Founding father George Washington’s boyhood defined our first president—see how in this picture book biography.
As a boy, with the help of his teachers, George Washington created a list of the values of civility that he wanted to live by:
1. When another speaks, be attentive yourself and disturb not the audience. 2. Associate yourself with men of good quality if you esteem your own reputation, for ’tis better to be alone than in bad company.
This richly illustrated picture book is based on that little-known historical document and chronicles George Washington’s life from boyhood to his extraordinary leadership position as the first President of the United States of America.
Frank Keating has held many positions in public office, including Assistant Secretary of the Department of the Treasury and Associate Attorney General of the United States. He was elected Governor of Oklahoma in 1995 and completed his term in January of 2003. He lives in Oklahoma.
Mike Wimmer has illustrated many books for children, including Home Run: The Story of Babe Ruth by Robert Burleigh, which was named an ALA Notable Children’s Book and was called a “grand slam” in a starred review in Publishers Weekly. He also illustrated Flight: The Journey of Charles Lindbergh by Robert Burleigh, which received the Orbis Pictus Award for nonfiction. He lives in Georgia with his family.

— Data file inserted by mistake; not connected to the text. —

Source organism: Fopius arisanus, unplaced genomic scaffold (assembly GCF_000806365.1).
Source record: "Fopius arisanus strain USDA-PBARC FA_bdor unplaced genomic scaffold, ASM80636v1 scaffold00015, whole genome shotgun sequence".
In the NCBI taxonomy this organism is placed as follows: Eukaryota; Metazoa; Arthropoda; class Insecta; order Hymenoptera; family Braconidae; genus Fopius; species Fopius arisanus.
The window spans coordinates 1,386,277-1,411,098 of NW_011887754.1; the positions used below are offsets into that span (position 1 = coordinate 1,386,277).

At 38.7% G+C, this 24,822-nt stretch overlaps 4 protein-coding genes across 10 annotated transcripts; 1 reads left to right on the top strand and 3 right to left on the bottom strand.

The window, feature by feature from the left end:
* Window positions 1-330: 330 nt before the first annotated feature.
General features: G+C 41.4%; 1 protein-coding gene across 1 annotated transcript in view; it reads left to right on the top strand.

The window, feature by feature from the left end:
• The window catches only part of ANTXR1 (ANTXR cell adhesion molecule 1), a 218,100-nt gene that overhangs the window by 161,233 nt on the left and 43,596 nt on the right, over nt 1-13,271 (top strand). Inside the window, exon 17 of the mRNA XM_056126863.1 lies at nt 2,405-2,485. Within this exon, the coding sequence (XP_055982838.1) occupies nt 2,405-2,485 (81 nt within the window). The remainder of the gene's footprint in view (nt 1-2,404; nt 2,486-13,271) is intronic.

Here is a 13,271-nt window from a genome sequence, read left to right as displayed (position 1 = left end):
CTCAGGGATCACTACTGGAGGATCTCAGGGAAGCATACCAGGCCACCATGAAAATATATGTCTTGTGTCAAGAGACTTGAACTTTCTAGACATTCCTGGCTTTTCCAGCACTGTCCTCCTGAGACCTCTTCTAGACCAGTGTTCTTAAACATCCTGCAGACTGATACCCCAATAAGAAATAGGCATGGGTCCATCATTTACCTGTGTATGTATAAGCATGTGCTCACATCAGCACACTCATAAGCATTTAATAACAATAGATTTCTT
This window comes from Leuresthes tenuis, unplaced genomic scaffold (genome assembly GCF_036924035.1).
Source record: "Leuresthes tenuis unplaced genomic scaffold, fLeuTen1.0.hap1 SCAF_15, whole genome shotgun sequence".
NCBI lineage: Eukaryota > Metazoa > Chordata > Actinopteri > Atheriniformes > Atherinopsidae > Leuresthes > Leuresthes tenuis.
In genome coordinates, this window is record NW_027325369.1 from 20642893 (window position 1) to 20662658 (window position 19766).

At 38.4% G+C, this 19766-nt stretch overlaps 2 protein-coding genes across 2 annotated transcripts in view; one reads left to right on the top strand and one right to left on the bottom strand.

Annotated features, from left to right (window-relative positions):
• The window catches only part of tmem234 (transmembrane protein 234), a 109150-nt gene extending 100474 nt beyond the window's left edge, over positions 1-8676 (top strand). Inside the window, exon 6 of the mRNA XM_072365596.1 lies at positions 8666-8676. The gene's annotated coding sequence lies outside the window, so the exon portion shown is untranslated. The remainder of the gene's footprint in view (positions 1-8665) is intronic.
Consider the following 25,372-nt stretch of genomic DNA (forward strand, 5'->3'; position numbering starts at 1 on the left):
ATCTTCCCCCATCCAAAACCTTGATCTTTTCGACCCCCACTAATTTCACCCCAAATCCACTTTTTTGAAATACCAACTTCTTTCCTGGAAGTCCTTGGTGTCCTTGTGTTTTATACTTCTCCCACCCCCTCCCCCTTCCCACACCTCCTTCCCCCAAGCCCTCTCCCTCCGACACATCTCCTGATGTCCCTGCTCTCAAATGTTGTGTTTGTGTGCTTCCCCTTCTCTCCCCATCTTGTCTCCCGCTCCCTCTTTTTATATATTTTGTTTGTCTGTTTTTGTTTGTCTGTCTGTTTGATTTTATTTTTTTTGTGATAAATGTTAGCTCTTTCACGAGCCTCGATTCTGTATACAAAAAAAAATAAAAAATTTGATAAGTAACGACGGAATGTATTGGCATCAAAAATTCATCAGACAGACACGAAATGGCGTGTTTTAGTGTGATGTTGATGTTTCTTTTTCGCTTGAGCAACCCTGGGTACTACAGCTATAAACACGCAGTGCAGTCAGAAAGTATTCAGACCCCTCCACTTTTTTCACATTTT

Publisher: Simon & Schuster/Paula Wiseman Books (January 3, 2012)
"By the age of 15, George Washington had written out a list of precepts taught to him by his teachers, the “Rules of Civility and Decent Behaviour in Company and Conversation,” by which he lived and was guided throughout his life. Excerpts from this little-known historical document appear throughout this stolid picture-book biography of our first president, in which Washington describes some salient details of his life and career in the first person... Wimmer’s paintings are masterful and dramatic ..." Kirkus Reviews
"Wimmer’s handsome, detailed paintings invite readers into Washington’s world. Period costume, furnishings, and weaponry, along with lifelike portraits of the subject at every age, enrich and inform the narrative. Each spread includes an illustration on the verso and text on aged parchment opposite. A first purchase." --School Library Journal, January 2012